Going camping to me has always meant one thing: a nice and relaxing holiday in the countryside. There are others apparently to whom that idea just doesn’t cut it. Adrenaline lovers around the world are getting more and more into a hobby that is not for the faint-hearted – a windy way of getting a good night’s sleep called ‘high mountain extreme camping’.

For this you attach a so-called portaledge, a tent-like construction you lie on while it dangles from whatever spot you’ve attached it to, usually a cliff hundreds of meters above ground. Anyone who’s gone camping before knows about the horrors of trying to stably attach a tent to the ground, imagine having to do that on just one point! I admire the courage of those who go for it, but as for me I get dizzy just looking at those photos.

So how did it all begin?

Portaledges were first developed in the 1950’s when climbers started to do bigger expeditions and needed a safe place to spend the night while on tour in the mountains. The first options looked a bit like hammocks and had their initial trial run in the Dolomites, a mountain range in the Southern end of the European Alps.

The Americans then came up with different ideas to make the long hours in the darkness more bearable: BAT-tents (Basically Absurd Technology) for example, which were hammocks also, but this time came with an optional roof to protect from rain and other weather conditions.

With the development of the still rather uncomfortable BAT’s eventually emerged the portaledges as we know them today around 1980s: now there was a tent with a robust ground surrounded by a metal frame attached to adjustable suspension straps, hanging down from the cliff at a single point.

photo by Phil Box

The surrounding fabric is called stormfly and is highly weatherproof, very stable and strong in order to provide climbers with security and the opportunity to relax their muscles from exhausting climbing sessions. Tents can be bought in a single or double version which offer space for one to two people. The best-known portaledge supplier at the moment is Black Diamond, offering their tents for around 250-700 USD. Tommy Caldwell and Kevin Jorgeson, both experienced climbers, explain the function and set-up of such a tent in this video.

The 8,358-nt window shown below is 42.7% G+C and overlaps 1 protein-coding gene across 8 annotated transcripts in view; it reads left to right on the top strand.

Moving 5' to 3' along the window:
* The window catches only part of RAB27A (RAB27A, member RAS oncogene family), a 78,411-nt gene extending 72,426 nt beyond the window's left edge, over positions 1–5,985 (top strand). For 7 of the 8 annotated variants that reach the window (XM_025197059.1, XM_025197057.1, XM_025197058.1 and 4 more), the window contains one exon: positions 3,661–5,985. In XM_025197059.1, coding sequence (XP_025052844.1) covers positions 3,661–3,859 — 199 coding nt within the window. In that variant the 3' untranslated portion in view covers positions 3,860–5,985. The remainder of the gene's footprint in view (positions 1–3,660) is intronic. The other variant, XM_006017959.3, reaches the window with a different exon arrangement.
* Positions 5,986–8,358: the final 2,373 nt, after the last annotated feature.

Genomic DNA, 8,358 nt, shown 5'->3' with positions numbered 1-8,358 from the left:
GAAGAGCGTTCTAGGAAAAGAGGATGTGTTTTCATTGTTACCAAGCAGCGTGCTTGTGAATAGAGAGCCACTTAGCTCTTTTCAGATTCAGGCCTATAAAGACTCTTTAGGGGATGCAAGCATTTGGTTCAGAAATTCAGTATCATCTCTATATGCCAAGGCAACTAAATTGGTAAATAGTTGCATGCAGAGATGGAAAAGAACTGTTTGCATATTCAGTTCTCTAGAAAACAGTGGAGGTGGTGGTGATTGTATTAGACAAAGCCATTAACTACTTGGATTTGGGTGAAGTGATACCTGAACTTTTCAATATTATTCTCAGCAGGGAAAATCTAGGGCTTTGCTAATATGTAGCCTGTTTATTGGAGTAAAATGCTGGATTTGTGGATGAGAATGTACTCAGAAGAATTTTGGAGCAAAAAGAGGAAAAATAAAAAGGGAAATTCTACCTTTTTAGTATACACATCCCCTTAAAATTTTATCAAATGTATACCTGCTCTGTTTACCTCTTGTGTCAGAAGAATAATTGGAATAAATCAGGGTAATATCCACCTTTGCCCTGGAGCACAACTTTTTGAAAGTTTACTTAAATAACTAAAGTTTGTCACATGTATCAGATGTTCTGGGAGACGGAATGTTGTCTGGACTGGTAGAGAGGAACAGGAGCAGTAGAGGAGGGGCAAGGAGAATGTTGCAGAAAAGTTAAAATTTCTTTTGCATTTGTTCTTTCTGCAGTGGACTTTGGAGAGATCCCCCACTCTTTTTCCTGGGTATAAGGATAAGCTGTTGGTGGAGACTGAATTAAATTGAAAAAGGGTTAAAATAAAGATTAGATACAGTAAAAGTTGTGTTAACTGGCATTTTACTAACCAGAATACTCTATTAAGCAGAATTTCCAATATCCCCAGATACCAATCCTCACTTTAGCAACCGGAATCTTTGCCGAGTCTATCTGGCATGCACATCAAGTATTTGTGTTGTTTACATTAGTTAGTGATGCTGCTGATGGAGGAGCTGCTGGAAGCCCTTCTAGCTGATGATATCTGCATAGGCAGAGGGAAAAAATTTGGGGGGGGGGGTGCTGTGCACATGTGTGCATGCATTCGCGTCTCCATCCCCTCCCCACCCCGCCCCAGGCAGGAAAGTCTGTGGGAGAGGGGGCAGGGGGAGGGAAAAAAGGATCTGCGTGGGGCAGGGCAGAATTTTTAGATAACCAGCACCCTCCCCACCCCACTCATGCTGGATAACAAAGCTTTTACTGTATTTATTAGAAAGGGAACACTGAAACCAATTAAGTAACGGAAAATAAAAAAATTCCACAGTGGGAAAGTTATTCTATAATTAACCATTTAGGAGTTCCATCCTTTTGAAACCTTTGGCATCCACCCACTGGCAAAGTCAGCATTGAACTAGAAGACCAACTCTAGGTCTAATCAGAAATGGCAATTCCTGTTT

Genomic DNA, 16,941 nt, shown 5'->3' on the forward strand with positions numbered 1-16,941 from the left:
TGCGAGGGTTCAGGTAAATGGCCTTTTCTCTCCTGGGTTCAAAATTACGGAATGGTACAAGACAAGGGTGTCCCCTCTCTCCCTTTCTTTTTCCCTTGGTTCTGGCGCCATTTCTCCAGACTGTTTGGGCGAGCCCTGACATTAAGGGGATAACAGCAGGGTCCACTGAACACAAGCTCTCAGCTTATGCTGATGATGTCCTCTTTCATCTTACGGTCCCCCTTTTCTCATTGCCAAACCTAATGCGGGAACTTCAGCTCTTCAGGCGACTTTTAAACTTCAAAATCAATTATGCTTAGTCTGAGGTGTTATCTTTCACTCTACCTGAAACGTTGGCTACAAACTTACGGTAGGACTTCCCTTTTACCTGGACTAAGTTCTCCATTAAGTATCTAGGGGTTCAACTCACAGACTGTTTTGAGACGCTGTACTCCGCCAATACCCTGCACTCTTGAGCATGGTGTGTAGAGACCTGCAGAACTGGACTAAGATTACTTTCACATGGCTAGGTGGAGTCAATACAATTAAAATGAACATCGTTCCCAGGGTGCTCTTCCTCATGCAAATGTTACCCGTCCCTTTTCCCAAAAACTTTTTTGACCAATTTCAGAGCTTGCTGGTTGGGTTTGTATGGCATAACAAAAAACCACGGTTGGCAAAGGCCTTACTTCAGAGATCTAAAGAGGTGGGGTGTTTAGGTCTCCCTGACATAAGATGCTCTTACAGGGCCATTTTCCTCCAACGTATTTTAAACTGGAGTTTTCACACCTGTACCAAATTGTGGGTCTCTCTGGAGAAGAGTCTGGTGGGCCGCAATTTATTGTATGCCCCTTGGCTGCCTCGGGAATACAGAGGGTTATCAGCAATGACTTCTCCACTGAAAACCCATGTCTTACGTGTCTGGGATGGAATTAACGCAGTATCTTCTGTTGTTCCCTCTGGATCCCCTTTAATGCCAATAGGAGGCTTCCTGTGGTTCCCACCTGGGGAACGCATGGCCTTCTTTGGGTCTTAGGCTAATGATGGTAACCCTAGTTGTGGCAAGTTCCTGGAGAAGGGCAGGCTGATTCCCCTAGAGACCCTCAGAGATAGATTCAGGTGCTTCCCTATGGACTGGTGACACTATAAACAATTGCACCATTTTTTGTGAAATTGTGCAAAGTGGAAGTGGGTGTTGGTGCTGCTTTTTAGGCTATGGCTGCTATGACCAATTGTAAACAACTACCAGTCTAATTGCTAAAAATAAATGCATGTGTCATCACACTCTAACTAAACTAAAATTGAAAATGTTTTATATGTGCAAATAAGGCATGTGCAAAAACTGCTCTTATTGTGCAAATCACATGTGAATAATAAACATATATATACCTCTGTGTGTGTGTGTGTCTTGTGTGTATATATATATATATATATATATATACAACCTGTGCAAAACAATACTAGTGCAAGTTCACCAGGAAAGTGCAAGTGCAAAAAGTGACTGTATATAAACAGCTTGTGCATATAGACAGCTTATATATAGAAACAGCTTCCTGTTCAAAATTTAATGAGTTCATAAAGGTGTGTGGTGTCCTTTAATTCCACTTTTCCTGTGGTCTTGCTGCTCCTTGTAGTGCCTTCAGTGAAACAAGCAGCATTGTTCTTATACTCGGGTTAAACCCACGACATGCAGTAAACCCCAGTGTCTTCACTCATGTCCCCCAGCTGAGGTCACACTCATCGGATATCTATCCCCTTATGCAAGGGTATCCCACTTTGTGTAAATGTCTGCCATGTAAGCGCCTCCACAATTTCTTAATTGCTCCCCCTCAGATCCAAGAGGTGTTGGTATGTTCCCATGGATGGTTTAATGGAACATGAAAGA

Tommy Caldwell and Kevin Jorgeson in their portaledge tent at El Capitan in Yosemite National Park, photo via ClimbingNT


So why do some people prefer this seemingly crazy way of pitching a tent to the cozy version we know so well? One passionate climber explained the thrill of this new experience this way: “I really found that extreme mountain camping was what I was missing all along. Imagine taking part in an extreme sport. The adrenaline is pumping through your body, you are on the edge and living life to the max. And then the anticlimax: your activity is over and you sit around a campsite toasting chestnuts in the fire. It’s all very nice, and I enjoy a sing along around a fire and a scary story as much as the next person, but it remains an anticlimax. I regularly find myself unable to sleep, as it all seems so mundane. Mountain camping, on the other hand, combines the best of both worlds.” Jolande in Extreme Sports Magazine.

There have been dozens of  big climbing trips in other remote areas, such as the Himalaya or Antarctica. One of the most popular spots in the world for extreme camping is Yosemite National Park in California.

photos by Sandy Ritchie and Klaus Fengler

In Germany, the Waldseilgarten, a resort in German Bavaria offers a variety of unusual camp sites, which are positioned amongst huge cliffs that are up to 2000m high. If the mountain cliff is a bit much for you, but you’d still like to experience some of the thrill of sleeping above ground, there is always the option of staying in portaledges attached to trees. Definately one of the more romantic ways of “hanging out” together.

picture via Enpundit


To check out other amazing tree camping options, also have a look at our previous post about tree camping.

What are your thoughts about sleeping this far above the ground? Would you dare?

Photo via Eblogx